I’d love to say that Nora Bean defied medical science and became the “Miracle Bean”. Indeed, the other shoe did drop. We had less warning than we imagined. At 3 am on Wednesday, she woke me up, delirious, panting wildly and whining in pain. All her symptoms had returned. Interestingly, we already had the vet scheduled to come at 5 pm for a check up, and we knew we only had a few hours left with her. Although she was unsteady on her feet, we still brought her out for a walk, let her frolic with the chickens one last time, and spent much time just loving her up in the hours that we waited. It was the ultimate challenge in presence – not to let myself imagine the end and to stay in the moment with her. It was hard, as she was very uncomfortable despite the pain meds. The day seemed to last forever. In the end, she went peacefully, on her favorite dog bed, with sunlight bathing her, with her head on my lap. It was a good way to go.
And so, I return to presence. When I am truly in the moment, I do feel grief and sadness, but not nearly as much as when I think about yesterday, or remember her as a puppy, or think about what my life will look like without her. It is in those moments of the past and future that hurt beyond measure. When I am in the moment, I feel at peace, I am able to focus my attention on whatever is in front of me, and life continues to unfurl in it’s magical way. Sadness comes and goes, but it isn’t my constant. Having experienced much loss in the past few years, I am learning the value of presence in my grief process and how much it serves me in moving through my grief in a powerful way. When I start to focus on the past or future, I see how quickly I get balled up in pain. I gently remind myself to be present, and its shifts to something far less sharp and painful. Even in the sadness, there is space and beauty. I am so grateful for this fascinating journey of life and death, perspective and presence. I have learned so much through this experience and I have a great appreciation for the gifts that emerge from the painful, complex experiences that life has to offer. There is a gift in everything, should we choose to find it. In this case, I found many, and I imagine there are still yet many more to come.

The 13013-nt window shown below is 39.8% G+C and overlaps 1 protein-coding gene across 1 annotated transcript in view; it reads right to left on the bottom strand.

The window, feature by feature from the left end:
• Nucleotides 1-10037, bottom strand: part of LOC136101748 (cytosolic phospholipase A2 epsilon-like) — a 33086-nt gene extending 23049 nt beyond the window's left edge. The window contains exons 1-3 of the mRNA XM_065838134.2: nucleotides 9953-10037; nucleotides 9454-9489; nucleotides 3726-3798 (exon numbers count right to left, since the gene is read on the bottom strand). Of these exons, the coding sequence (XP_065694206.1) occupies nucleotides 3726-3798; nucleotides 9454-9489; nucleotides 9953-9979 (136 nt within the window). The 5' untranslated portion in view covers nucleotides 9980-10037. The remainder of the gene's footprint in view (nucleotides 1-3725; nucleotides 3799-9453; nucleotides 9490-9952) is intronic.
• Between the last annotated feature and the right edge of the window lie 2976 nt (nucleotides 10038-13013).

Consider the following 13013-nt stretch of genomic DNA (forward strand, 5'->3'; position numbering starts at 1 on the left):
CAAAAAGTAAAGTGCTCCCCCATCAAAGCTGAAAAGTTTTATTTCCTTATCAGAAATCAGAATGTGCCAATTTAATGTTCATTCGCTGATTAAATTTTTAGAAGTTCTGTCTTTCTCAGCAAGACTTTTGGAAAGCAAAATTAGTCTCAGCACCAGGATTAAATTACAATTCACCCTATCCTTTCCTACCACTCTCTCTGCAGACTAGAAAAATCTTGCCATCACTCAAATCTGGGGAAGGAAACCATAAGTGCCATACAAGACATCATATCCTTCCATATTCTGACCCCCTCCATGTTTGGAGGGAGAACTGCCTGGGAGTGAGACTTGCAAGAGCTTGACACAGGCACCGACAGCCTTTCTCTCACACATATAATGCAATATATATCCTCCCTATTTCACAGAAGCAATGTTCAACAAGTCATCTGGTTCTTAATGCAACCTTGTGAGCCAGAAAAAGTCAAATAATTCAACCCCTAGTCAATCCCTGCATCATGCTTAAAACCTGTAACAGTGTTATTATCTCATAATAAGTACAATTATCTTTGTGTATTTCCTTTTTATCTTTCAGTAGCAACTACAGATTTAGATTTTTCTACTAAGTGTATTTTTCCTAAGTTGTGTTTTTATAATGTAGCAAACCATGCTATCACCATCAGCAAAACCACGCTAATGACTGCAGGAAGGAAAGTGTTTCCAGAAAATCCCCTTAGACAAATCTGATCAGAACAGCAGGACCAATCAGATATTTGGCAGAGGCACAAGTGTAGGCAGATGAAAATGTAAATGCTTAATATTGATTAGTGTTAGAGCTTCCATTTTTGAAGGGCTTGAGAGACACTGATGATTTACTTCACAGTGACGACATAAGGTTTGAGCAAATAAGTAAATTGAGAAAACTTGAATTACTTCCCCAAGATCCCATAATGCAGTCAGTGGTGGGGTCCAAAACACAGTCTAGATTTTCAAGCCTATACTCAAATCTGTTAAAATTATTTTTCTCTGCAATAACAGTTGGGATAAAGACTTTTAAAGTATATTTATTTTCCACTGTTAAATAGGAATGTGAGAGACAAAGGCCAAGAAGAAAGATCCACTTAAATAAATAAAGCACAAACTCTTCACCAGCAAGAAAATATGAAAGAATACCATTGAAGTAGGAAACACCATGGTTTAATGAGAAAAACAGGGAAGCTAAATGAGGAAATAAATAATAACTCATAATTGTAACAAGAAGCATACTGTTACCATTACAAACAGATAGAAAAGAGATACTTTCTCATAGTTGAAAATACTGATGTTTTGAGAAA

I hope that, in my story, you found some nuggets of learning for yourself about presence and perspective. I hope you feel inspired to give this “presence thing” a try. As always, I would love to hear your thoughts and feedback!